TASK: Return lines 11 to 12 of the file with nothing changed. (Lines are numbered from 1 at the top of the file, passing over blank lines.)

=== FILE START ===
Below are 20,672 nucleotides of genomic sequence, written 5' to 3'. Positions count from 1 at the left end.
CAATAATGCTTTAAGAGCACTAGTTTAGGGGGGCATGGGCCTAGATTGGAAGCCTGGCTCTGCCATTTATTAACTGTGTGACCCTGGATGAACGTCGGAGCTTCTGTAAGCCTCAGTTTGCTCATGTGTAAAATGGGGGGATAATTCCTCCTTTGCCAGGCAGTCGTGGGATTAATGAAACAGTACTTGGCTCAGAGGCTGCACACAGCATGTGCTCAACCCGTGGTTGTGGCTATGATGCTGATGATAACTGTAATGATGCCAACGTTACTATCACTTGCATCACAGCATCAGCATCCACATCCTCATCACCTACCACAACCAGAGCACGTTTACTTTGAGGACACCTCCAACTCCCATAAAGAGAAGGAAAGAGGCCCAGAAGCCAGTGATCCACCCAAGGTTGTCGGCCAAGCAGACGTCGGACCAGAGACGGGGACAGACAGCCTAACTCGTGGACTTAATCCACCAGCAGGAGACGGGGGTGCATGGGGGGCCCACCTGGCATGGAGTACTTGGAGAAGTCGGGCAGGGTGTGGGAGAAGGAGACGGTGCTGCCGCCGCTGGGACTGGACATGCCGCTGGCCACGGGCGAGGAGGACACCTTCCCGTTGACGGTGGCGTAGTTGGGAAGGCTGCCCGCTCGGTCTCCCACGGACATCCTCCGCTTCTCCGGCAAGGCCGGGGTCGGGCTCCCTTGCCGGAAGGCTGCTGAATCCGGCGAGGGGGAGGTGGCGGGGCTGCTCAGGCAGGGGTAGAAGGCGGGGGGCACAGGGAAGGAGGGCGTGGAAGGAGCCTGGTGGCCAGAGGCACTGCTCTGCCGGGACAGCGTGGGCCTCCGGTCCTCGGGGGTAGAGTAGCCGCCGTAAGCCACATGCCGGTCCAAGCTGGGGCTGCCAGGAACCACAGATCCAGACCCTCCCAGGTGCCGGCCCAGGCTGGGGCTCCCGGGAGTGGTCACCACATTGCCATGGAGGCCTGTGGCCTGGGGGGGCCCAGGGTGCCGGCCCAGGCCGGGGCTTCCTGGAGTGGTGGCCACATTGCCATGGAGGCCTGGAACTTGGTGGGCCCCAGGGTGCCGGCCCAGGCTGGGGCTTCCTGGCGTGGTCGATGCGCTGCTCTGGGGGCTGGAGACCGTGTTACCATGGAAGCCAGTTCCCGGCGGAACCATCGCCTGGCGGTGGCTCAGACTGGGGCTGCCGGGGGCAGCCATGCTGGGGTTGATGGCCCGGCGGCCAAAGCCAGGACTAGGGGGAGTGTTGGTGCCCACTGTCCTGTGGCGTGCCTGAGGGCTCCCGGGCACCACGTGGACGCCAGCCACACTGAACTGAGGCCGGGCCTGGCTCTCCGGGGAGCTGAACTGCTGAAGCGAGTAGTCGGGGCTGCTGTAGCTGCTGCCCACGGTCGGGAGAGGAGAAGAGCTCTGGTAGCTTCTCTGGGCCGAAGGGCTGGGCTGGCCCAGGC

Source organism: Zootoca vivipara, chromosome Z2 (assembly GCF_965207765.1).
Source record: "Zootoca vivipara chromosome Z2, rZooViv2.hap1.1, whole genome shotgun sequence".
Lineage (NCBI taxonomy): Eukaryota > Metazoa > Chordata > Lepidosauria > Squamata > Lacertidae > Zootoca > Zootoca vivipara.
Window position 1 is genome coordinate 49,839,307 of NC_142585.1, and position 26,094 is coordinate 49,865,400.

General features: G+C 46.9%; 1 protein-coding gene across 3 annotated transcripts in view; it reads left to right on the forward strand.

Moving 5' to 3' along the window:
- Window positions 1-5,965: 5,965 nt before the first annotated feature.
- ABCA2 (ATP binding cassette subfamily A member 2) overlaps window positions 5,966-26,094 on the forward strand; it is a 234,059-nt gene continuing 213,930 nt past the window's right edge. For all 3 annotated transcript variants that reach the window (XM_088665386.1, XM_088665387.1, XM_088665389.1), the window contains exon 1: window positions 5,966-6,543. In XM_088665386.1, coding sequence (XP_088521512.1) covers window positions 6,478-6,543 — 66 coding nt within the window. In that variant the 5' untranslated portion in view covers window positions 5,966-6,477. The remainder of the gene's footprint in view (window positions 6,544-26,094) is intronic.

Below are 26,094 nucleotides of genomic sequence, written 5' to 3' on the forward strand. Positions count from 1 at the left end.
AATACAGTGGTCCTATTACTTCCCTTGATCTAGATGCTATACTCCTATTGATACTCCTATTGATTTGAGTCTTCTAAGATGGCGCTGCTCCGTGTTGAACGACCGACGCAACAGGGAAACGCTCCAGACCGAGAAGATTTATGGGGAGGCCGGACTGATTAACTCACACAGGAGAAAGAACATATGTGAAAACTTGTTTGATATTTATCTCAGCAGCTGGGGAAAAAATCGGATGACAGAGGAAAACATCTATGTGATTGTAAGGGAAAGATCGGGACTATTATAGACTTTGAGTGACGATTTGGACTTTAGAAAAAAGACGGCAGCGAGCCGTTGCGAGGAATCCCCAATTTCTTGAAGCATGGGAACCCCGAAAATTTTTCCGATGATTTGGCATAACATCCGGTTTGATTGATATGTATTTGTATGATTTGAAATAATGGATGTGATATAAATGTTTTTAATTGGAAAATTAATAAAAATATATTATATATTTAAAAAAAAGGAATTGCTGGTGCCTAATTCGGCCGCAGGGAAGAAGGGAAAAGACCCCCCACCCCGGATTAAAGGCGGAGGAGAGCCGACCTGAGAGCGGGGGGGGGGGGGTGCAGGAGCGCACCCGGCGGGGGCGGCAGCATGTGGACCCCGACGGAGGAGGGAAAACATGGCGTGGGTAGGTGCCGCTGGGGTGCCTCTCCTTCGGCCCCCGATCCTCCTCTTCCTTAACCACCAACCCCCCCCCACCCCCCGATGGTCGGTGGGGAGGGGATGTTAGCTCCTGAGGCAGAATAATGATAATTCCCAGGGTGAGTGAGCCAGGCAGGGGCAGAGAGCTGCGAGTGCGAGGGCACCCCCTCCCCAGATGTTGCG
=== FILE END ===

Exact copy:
Below are 26,094 nucleotides of genomic sequence, written 5' to 3' on the forward strand. Positions count from 1 at the left end.
AATACAGTGGTCCTATTACTTCCCTTGATCTAGATGCTATACTCCTATTGATACTCCTATTGATTTGAGTCTTCTAAGATGGCGCTGCTCCGTGTTGAACGACCGACGCAACAGGGAAACGCTCCAGACCGAGAAGATTTATGGGGAGGCCGGACTGATTAACTCACACAGGAGAAAGAACATATGTGAAAACTTGTTTGATATTTATCTCAGCAGCTGGGGAAAAAATCGGATGACAGAGGAAAACATCTATGTGATTGTAAGGGAAAGATCGGGACTATTATAGACTTTGAGTGACGATTTGGACTTTAGAAAAAAGACGGCAGCGAGCCGTTGCGAGGAATCCCCAATTTCTTGAAGCATGGGAACCCCGAAAATTTTTCCGATGATTTGGCATAACATCCGGTTTGATTGATATGTATTTGTATGATTTGAAATAATGGATGTGATATAAATGTTTTTAATTGGAAAATTAATAAAAATATATTATATATTTAAAAAAAAGGAATTGCTGGTGCCTAATTCGGCCGCAGGGAAGAAGGGAAAAGACCCCCCACCCCGGATTAAAGGCGGAGGAGAGCCGACCTGAGAGCGGGGGGGGGGGGGTGCAGGAGCGCACCCGGCGGGGGCGGCAGCATGTGGACCCCGACGGAGGAGGGAAAACATGGCGTGGGTAGGTGCCGCTGGGGTGCCTCTCCTTCGGCCCCCGATCCTCCTCTTCCTTAACCACCAACCCCCCCCCACCCCCCGATGGTCGGTGGGGAGGGGATGTTAGCTCCTGAGGCAGAATAATGATAATTCCCAGGGTGAGTGAGCCAGGCAGGGGCAGAGAGCTGCGAGTGCGAGGGCACCCCCTCCCCAGATGTTGCG